Michael Deeds: New Curb A’Faire crashes Hyde Park Street Fair’s party

mdeeds@idahostatesman.comSeptember 8, 2013 

The, um, explosive live band Diarrhea Planet is fronted by singer-guitarist Jordan Smith. He’s the one who looks like he’s having a good time. (OK, OK, he’s standing in the middle.)

Waltzing up and standing obnoxiously close to someone is not a good way to make new friends.

But that’s what the Hyde Park Curb A’Faire (Sept. 14-15) will do to the Hyde Park Street Fair (Sept. 13-15) in Boise’s North End.

Presented by the newly formed Hyde Park Merchants Alliance, the Curb A’Faire will piggyback off crowds drawn to the 34th annual Street Fair, which is held a stone’s throw away at Camel’s Back Park.

The board of the North End Neighborhood Association, which presents the Hyde Park Street Fair, is “livid,” says longtime Street Fair event coordinator Jim Teeter: “They are not happy at all.”

Can you blame ’em? The Curb A’Faire is like the Street Fair’s annoying, unwanted little brother, with advertising that includes this jab: “Where the Hyde Park Street Fair began.”

The press release contains the headline: “Local businesses on 13th Street return street fair event to its roots.”

Borrowing from Boise events both alive and dead, the Curb A’Faire actually DOES look fun. It promises indie acts on a stage at 13th and Eastman streets, fashion, chalk art and street performers, making it feel like an amalgam of Treefort Music Fest, Raw Artists, the Idaho Statesman’s Chalk Art Festival and the now-defunct Curb Cup.

Curb A’Faire acknowledges the Hyde Park Street Fair in its press release, noting that “due to close proximity, neighbors and patrons can easily walk between the two events, enjoying what both have to offer.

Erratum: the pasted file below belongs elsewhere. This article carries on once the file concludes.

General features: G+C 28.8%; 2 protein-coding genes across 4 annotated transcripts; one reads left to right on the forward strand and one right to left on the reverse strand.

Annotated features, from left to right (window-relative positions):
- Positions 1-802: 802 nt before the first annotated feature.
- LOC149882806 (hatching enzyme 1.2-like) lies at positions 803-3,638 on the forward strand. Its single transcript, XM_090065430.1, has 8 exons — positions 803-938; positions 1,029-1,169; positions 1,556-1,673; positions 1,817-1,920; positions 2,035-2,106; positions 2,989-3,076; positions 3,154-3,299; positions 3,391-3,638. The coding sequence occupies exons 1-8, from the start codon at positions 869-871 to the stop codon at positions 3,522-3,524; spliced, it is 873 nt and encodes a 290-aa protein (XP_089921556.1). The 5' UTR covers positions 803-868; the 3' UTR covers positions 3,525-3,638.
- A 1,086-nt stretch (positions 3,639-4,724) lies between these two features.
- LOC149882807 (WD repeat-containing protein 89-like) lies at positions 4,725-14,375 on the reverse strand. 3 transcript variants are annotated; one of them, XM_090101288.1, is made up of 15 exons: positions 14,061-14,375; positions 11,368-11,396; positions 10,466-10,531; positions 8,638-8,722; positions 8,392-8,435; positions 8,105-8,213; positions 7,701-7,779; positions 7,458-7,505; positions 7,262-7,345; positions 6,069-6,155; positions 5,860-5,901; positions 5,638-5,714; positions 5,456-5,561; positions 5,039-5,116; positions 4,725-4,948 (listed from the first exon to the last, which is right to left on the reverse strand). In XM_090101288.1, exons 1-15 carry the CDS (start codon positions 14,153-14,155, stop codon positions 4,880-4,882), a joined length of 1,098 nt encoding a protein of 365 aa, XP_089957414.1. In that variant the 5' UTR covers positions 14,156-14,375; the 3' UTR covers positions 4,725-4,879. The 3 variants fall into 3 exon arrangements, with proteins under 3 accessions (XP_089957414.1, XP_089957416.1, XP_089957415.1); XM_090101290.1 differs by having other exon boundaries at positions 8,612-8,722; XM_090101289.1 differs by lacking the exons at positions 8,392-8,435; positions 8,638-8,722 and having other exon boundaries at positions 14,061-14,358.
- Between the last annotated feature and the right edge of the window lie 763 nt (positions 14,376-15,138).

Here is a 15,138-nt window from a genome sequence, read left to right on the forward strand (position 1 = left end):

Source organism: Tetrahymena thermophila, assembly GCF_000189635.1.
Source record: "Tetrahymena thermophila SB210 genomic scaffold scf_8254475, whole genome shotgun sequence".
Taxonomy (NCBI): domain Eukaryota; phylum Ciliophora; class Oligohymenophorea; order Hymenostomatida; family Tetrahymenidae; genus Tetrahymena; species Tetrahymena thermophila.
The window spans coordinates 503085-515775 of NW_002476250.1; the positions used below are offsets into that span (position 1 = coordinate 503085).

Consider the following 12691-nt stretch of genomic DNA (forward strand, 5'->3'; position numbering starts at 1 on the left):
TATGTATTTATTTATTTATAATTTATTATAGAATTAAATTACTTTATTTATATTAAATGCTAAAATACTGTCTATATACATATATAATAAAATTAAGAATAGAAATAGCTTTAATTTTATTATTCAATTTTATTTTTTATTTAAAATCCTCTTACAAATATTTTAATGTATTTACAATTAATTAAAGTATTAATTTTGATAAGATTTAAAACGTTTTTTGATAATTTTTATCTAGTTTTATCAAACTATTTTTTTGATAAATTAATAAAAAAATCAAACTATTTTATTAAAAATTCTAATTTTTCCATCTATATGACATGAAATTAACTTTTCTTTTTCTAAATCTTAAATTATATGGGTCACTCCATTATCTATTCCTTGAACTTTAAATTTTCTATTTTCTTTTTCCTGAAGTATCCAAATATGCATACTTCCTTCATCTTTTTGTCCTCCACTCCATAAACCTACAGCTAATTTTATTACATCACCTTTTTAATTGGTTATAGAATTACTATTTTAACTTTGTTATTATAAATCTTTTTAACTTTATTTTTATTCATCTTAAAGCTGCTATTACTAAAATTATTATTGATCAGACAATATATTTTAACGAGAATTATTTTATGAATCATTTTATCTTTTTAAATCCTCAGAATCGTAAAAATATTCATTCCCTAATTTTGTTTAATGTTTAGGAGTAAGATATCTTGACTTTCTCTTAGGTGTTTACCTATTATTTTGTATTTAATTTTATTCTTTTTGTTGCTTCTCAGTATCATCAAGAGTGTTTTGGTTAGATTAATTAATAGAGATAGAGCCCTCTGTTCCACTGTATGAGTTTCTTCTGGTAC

“Music is offered by Duck Club Presents (the group that brings you Treefort Music Festival),” it continues. “The event is also sponsored by Absolut Vodka, Jameson Irish Whiskey, Jim Beam, Hornitos, Knob Creek, and Malibu Rum.”

Hornitos tequila! That could give Curb A’Faire a different feel than the Street Fair.

But here’s the thing: The Curb A’Faire really did not have to occur simultaneously with the Street Fair.

“Any other weekend, I would support it,” Teeter says. “But the reason we moved the Hyde Park Street Fair to the park was because of the impact to the neighborhood, safety and being able to manage the crowd.”

“I think anytime you add something like (Curb A’Faire) and close off streets,” Teeter says, “what you’re doing is just re-creating the same problem we already solved.”

Hyde Park Merchants Alliance founder Mike Morrison, who owns 13th Street Pub and Grill, says discussions already are underway about possibly moving the Curb A’Faire to a different date next year.

“We never intended to step on anybody’s toes and cause any problems,” Morrison says. “We really didn’t.”

Getting through the permitting process was a “nightmare” this year, Morrison says, and “obviously, it brought up some ill will feelings from NENA (North End Neighborhood Association) in the course of all this.”

Curb A’Faire was created, Morrison says, after Hyde Park merchants agreed that the current Street Fair did not feel like a “true representation” of Hyde Park.

Says Teeter: “I think that they think they would like a little bigger piece of the pie.”

The Street Fair was launched in 1979 to help promote languishing Hyde Park businesses. Since relocating to Camel’s Back Park in 1997, it has grown exponentially, with estimates of 35,000 to 40,000 festivalgoers over three days.

But if the idea of Curb A’Faire is to promote Hyde Park businesses exclusively — and throw a killer street party in the process — choosing a different date is the way to go in the future.

In the meantime, let’s order one of those Curb A’Faire margaritas and all get along for a weekend — OK, North Enders?


As if it isn’t torturous enough that his band is called Diarrhea Planet, singer-guitarist Jordan Smith also gets hurt on stage all the time.